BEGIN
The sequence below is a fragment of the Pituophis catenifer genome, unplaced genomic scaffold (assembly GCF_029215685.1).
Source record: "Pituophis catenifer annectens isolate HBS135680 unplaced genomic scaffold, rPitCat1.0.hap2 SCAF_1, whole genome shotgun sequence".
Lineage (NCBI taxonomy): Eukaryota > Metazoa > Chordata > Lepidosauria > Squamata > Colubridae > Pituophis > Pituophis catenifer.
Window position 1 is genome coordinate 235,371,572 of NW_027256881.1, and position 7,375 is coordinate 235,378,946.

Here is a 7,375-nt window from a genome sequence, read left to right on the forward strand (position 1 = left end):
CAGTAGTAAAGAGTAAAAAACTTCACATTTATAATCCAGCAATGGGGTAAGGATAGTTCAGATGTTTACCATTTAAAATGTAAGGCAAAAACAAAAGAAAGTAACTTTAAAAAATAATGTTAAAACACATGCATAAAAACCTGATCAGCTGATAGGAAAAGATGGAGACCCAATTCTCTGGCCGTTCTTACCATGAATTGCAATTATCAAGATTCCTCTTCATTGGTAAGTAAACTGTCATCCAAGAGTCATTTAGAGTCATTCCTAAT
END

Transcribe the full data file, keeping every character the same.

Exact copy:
The sequence below is a fragment of the Pituophis catenifer genome, unplaced genomic scaffold (assembly GCF_029215685.1).
Source record: "Pituophis catenifer annectens isolate HBS135680 unplaced genomic scaffold, rPitCat1.0.hap2 SCAF_1, whole genome shotgun sequence".
Lineage (NCBI taxonomy): Eukaryota > Metazoa > Chordata > Lepidosauria > Squamata > Colubridae > Pituophis > Pituophis catenifer.
Window position 1 is genome coordinate 235,371,572 of NW_027256881.1, and position 7,375 is coordinate 235,378,946.

Here is a 7,375-nt window from a genome sequence, read left to right on the forward strand (position 1 = left end):
CAGTAGTAAAGAGTAAAAAACTTCACATTTATAATCCAGCAATGGGGTAAGGATAGTTCAGATGTTTACCATTTAAAATGTAAGGCAAAAACAAAAGAAAGTAACTTTAAAAAATAATGTTAAAACACATGCATAAAAACCTGATCAGCTGATAGGAAAAGATGGAGACCCAATTCTCTGGCCGTTCTTACCATGAATTGCAATTATCAAGATTCCTCTTCATTGGTAAGTAAACTGTCATCCAAGAGTCATTTAGAGTCATTCCTAAT